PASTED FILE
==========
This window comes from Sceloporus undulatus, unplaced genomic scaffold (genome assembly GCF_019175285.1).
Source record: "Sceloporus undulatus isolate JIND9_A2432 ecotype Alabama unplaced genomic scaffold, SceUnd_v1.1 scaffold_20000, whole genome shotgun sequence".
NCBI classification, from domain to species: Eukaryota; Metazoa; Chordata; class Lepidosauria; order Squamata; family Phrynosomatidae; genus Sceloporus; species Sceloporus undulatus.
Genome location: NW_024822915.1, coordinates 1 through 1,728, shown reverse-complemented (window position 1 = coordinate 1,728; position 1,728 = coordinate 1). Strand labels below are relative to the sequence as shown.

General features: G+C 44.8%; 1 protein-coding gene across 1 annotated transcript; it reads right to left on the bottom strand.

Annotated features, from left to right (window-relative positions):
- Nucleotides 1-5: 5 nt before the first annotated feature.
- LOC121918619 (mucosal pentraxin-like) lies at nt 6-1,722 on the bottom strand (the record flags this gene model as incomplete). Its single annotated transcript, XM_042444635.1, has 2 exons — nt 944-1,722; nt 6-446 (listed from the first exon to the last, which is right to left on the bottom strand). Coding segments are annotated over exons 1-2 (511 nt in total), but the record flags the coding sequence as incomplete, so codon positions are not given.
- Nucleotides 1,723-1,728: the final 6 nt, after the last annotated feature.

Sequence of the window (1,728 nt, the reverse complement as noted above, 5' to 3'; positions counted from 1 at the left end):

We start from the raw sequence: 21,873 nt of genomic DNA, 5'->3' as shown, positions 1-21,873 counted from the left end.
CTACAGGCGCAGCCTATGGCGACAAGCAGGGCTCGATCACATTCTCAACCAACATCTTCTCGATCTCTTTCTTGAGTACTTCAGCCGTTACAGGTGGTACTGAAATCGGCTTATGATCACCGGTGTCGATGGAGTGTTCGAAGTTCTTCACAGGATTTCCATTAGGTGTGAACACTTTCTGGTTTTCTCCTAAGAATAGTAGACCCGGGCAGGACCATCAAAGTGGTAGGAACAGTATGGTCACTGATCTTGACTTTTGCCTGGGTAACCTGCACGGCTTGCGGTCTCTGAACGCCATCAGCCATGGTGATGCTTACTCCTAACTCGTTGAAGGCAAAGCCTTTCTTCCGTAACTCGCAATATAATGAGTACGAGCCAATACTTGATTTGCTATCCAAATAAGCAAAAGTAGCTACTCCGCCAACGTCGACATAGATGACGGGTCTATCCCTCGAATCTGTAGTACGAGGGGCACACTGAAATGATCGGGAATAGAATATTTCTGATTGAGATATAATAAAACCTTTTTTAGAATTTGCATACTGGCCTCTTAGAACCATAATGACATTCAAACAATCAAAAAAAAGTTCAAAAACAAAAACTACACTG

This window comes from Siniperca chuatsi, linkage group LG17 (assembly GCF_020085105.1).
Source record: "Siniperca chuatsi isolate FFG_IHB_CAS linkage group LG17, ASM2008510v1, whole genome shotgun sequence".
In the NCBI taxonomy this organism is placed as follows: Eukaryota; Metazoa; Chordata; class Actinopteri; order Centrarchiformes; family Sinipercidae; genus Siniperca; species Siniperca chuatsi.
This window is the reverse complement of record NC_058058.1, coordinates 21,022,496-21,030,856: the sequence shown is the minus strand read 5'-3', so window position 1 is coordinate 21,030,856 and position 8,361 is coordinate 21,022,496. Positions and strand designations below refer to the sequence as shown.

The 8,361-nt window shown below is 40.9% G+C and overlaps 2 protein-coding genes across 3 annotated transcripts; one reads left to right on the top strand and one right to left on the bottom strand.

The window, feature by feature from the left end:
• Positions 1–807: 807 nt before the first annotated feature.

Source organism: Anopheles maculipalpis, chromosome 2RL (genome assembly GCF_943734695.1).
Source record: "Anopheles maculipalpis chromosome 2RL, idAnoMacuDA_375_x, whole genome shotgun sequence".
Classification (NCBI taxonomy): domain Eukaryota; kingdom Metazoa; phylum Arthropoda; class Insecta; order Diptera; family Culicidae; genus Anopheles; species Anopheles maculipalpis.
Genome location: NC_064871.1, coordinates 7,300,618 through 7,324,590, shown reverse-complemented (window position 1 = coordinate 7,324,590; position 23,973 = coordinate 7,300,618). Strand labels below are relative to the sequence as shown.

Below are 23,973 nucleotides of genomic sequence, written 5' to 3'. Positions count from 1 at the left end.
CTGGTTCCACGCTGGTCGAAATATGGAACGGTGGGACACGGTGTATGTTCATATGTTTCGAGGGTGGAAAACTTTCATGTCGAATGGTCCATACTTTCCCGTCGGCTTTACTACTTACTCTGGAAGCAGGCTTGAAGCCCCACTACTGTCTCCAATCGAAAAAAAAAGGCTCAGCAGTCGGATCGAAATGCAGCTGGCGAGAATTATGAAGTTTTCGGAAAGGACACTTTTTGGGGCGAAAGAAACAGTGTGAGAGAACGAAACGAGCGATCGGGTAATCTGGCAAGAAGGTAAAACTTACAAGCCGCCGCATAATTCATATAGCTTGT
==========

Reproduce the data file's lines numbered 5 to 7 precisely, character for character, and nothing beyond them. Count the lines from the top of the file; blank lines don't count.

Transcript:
General features: G+C 44.8%; 1 protein-coding gene across 1 annotated transcript; it reads right to left on the bottom strand.

Annotated features, from left to right (window-relative positions):
- Nucleotides 1-5: 5 nt before the first annotated feature.